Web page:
Serious Violence Strategy Debate

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Serious Violence Strategy

Earl of Listowel Excerpts
Monday 11th June 2018

(3 years, 1 month ago)

Lords Chamber

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Lord Suri Portrait Lord Suri (Con)
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My Lords, I thank my noble friend Lady Manzoor for bringing this important debate to the House today, and those who contributed to the strategy in its formative stages.

Living in London as I do, it seems to me that violent crime is steadily on the rise. Every day we read new stories about violent muggings, assaults and even murders in the capital. For a time some months ago, the murder rate in London exceeded that in New York—a day I never thought I would see. This is not to be churlish. As the report notes, violence with injury in the year ending September 2017 was 40% lower than in the year ending June 2010 and 76% lower than its peak in 1995.

But we must always strive for the most peaceful and harmonious society we can, and it is worrying to note that some types of violent crime have recorded increases since late 2014. These concerning trends ought not to be viewed in isolation. As with all breakdowns in social behaviour, context matters and violent crime is no exception. I therefore welcome the approach set out by the previous Home Secretary and her successor, to work in partnership with other bodies in the public, private and voluntary spheres.

I have often called for government strategies and task forces to take a joined-up approach across departments, and I think this is one such policy area. I welcome the idea of setting up a serious violence task force to oversee delivery, with delegates from a wide array of stakeholders, but I fear that it may just become something of a talking shop. It will have no statutory duties and little power to hold Ministers to account, being chaired by the Home Office and reporting to a ministerial committee.

An additional layer of accountability would be useful for a strategy like this, but it is a Home Office strategy being scrutinised by a Home Office-chaired panel. In effect, the department will be marking its own homework, which I do not think is appropriate for a problem of this magnitude. Will the Minister commit to reviewing the proposed chairing arrangements for the task force? It would be far better if the chair were some sort of retired judicial figure or an impartial technocrat.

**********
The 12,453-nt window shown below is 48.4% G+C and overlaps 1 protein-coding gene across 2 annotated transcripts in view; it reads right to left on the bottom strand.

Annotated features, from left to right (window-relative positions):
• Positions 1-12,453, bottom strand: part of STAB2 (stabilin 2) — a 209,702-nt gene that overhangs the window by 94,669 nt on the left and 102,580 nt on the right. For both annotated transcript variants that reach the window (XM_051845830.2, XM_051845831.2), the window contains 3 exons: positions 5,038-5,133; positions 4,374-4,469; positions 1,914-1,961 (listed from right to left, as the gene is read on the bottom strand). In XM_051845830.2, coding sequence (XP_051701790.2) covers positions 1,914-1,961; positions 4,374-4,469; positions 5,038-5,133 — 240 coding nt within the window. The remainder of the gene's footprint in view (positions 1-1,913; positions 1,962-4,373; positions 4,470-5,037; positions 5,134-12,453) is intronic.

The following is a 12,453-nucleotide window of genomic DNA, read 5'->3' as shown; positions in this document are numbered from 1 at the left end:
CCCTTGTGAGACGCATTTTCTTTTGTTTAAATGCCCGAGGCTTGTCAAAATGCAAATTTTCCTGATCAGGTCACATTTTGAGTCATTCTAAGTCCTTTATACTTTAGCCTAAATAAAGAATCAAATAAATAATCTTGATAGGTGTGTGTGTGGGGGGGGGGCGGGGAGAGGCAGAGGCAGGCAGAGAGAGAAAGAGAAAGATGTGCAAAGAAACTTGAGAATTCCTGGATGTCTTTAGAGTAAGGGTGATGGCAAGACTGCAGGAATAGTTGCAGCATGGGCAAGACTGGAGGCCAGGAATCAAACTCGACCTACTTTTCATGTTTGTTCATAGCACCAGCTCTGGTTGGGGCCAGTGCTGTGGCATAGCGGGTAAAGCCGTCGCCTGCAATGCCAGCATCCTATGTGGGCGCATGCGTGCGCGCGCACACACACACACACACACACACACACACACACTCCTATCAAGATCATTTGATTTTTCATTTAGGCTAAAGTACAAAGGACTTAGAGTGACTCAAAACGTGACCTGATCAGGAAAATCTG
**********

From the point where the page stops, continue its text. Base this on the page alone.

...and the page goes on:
My second point has to do with the roots of the issue. Nobody wishes to see hard and damaging drugs such as heroin or crack cocaine being sold on our streets, but the evidence is strongly in favour of the legalisation of cannabis for sale. I am a fiscal conservative and believe in sound money. For me, one of the biggest draws of legalisation would be the vast sums of additional tax revenue that we would receive—a point made in a recent report by HPA, which estimates that between £1 billion and £3.5 billion could be raised. Legalisation would also take away an enormous incentive from criminal gangs to continue their violent business.

The fact that cannabis cannot be legitimately bought or sold pushes it beyond the realm of open trade, meaning that its sale is untaxed, unmonitored and uncontrolled. Teenagers out in the street could be buying anything, with no quality checks or fair trading practices to protect them. Fundamentally, cannabis will be purchased by Brits for recreational use, and it is up to the Government to choose how they react to that reality. The new Home Secretary has signalled that he is more liberal than maybe some of his predecessors were. I hope that he can live up to that promise in office. This would be an excellent place to start.

Earl of Listowel Portrait The Earl of Listowel (CB)
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My Lords, I declare my interest as a trustee of the Brent Centre for Young People, a mental health service for adolescents which works in the youth justice system and in various other services. I am also involved in the Michael Sieff Foundation, a child welfare organisation with a long history of working around the youth and criminal justice system.

I join your Lordships in thanking the noble Baroness for introducing this strategy and for giving us the opportunity to debate it today. It seems to me that the strategy is a complex answer to a complex problem, and we really need to avoid seeing it as a simple problem with a simple solution. That is what I most welcome about the strategy.

I listened with the greatest interest to the contribution of the noble Baroness, Lady Newlove. She has great personal experience and is a champion and campaigner in this area. It is tragic to think of the lives that have been lost to these crimes. While listening to her, I particularly remembered Damilola Taylor, the young boy in Peckham who seemed to have a life of promise in front of him. He was wounded in the leg and lost his life as a result, and I remember the grief of his family. The risk is that you become so emotional about these things that you do not think in making a response but, rather, have an emotional reaction, and I welcome the thoughtfulness of the Government’s response.